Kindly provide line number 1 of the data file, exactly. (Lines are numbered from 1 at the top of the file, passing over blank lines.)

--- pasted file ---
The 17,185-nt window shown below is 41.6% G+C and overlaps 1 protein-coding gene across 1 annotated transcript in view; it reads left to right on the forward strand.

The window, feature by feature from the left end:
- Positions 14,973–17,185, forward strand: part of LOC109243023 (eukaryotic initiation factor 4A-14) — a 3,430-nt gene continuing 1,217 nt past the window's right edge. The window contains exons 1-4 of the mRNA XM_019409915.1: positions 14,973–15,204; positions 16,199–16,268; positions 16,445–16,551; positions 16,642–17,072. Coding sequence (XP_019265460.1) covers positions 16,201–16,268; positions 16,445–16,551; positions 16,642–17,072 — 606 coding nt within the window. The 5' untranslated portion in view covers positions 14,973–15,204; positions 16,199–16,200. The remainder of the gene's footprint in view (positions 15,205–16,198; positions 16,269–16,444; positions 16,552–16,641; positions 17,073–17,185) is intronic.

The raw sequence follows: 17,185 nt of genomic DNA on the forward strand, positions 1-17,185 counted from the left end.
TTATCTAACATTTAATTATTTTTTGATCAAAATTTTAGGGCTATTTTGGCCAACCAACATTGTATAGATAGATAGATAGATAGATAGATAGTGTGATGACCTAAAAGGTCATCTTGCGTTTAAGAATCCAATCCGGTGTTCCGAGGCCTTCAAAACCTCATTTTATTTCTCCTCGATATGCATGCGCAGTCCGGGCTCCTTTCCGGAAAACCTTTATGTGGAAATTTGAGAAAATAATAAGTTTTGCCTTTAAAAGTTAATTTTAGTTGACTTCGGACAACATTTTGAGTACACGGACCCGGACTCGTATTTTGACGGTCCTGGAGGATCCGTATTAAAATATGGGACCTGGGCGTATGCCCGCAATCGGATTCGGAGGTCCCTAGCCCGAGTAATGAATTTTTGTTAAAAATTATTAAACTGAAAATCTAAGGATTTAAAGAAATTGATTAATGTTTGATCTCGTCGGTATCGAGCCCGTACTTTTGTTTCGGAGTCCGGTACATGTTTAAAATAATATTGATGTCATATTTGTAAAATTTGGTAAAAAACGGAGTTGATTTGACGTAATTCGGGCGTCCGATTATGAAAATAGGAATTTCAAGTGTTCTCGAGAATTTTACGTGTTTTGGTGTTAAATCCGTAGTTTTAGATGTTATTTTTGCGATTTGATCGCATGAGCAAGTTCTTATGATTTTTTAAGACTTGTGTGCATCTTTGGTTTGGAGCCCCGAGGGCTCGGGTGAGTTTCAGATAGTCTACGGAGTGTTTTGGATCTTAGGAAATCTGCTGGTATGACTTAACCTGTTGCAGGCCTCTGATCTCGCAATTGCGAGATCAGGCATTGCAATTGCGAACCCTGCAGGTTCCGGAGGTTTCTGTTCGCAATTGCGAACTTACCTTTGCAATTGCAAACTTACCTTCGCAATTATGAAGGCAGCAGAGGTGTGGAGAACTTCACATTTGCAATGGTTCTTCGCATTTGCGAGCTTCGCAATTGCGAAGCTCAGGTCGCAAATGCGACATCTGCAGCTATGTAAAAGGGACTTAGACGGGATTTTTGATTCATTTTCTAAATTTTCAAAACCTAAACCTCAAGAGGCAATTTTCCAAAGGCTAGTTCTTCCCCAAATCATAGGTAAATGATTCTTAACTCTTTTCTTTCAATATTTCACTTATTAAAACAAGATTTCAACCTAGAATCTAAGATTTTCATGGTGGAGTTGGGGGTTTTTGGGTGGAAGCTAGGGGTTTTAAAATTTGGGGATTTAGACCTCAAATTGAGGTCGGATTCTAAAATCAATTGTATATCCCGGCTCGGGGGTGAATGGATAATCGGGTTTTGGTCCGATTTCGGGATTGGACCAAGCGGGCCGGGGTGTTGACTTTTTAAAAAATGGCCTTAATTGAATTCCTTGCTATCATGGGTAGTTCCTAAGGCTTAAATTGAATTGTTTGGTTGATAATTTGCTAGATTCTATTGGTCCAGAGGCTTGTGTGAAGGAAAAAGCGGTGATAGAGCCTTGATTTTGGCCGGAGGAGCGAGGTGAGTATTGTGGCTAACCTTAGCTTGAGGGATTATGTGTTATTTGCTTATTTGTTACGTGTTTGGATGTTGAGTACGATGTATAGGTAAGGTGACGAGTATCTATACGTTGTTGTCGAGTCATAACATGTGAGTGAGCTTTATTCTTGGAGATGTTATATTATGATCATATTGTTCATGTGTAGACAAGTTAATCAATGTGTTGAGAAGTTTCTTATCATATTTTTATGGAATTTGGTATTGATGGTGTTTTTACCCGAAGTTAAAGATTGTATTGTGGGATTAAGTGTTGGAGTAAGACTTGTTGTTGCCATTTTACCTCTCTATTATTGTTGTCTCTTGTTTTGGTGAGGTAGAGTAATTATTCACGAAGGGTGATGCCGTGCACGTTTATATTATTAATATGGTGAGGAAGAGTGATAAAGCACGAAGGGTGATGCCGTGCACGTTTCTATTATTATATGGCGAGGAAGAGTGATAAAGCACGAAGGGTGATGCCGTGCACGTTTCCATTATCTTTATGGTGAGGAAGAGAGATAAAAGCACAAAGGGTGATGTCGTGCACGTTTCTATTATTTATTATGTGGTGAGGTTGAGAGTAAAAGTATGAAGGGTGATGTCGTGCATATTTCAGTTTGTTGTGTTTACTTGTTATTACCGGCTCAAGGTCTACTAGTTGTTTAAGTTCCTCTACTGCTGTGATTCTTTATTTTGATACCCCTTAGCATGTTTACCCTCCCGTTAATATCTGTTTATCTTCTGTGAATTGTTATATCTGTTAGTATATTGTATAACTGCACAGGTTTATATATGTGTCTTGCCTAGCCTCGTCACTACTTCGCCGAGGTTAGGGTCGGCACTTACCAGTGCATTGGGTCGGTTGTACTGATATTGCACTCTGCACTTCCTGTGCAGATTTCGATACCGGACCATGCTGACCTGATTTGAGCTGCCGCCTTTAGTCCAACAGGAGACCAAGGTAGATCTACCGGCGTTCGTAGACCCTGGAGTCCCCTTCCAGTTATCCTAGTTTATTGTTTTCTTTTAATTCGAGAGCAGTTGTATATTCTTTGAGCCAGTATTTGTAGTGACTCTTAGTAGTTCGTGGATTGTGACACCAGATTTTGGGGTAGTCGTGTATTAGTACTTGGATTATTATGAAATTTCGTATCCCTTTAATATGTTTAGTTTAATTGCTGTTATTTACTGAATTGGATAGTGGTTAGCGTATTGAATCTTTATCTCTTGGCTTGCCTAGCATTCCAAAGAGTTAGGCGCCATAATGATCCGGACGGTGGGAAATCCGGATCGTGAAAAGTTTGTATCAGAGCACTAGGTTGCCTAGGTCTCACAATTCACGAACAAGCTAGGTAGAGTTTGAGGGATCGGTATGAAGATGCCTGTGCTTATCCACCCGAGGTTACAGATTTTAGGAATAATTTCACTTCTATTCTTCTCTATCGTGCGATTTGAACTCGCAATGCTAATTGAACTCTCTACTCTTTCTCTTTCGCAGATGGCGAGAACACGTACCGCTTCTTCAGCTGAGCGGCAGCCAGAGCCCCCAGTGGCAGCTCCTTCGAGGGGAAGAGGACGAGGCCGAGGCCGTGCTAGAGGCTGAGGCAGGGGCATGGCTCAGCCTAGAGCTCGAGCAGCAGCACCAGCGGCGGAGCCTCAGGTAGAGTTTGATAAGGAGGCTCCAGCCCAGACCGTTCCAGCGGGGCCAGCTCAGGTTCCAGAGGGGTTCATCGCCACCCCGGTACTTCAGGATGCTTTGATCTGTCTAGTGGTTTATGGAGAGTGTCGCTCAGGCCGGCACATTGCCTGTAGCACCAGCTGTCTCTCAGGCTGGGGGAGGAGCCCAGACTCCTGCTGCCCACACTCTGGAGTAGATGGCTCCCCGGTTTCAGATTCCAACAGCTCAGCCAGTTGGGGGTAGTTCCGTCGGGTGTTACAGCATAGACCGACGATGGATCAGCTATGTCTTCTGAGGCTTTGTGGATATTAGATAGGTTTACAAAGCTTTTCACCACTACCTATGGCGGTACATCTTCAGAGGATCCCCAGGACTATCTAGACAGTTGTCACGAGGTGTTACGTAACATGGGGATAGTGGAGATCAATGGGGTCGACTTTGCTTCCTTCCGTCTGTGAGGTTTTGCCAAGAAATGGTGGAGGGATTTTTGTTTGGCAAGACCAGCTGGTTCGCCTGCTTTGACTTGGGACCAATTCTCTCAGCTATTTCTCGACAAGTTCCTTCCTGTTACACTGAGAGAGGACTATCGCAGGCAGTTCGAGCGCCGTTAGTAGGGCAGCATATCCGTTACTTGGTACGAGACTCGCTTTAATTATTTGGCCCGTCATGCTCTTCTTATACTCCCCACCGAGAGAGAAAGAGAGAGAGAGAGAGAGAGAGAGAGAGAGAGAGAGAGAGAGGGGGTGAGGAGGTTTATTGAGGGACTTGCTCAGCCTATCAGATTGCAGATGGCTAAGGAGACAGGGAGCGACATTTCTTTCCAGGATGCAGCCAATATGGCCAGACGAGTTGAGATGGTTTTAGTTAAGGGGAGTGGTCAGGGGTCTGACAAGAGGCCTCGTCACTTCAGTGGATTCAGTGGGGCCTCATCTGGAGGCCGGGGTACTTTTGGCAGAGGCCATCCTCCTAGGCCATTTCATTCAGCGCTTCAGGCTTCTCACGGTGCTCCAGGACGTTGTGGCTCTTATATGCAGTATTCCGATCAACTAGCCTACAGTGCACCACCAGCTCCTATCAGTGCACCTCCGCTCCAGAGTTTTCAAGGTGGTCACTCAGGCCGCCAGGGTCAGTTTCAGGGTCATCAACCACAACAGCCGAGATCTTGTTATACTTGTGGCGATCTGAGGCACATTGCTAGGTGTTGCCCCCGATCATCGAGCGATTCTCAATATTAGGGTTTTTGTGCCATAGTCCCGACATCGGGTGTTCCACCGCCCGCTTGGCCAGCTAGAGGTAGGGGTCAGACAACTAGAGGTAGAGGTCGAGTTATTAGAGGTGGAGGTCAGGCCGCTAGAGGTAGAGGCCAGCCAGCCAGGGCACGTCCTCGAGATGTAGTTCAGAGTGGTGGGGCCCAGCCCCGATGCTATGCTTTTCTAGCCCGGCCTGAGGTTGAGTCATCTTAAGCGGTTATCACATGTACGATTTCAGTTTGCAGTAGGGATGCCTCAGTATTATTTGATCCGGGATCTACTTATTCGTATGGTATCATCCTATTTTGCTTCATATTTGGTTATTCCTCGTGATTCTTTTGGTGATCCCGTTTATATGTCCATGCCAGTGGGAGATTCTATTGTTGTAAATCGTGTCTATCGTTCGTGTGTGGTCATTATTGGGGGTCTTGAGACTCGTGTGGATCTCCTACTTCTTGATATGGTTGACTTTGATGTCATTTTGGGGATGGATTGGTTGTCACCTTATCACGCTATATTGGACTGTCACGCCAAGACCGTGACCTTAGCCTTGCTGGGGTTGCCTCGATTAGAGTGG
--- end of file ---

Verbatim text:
The 17,185-nt window shown below is 41.6% G+C and overlaps 1 protein-coding gene across 1 annotated transcript in view; it reads left to right on the forward strand.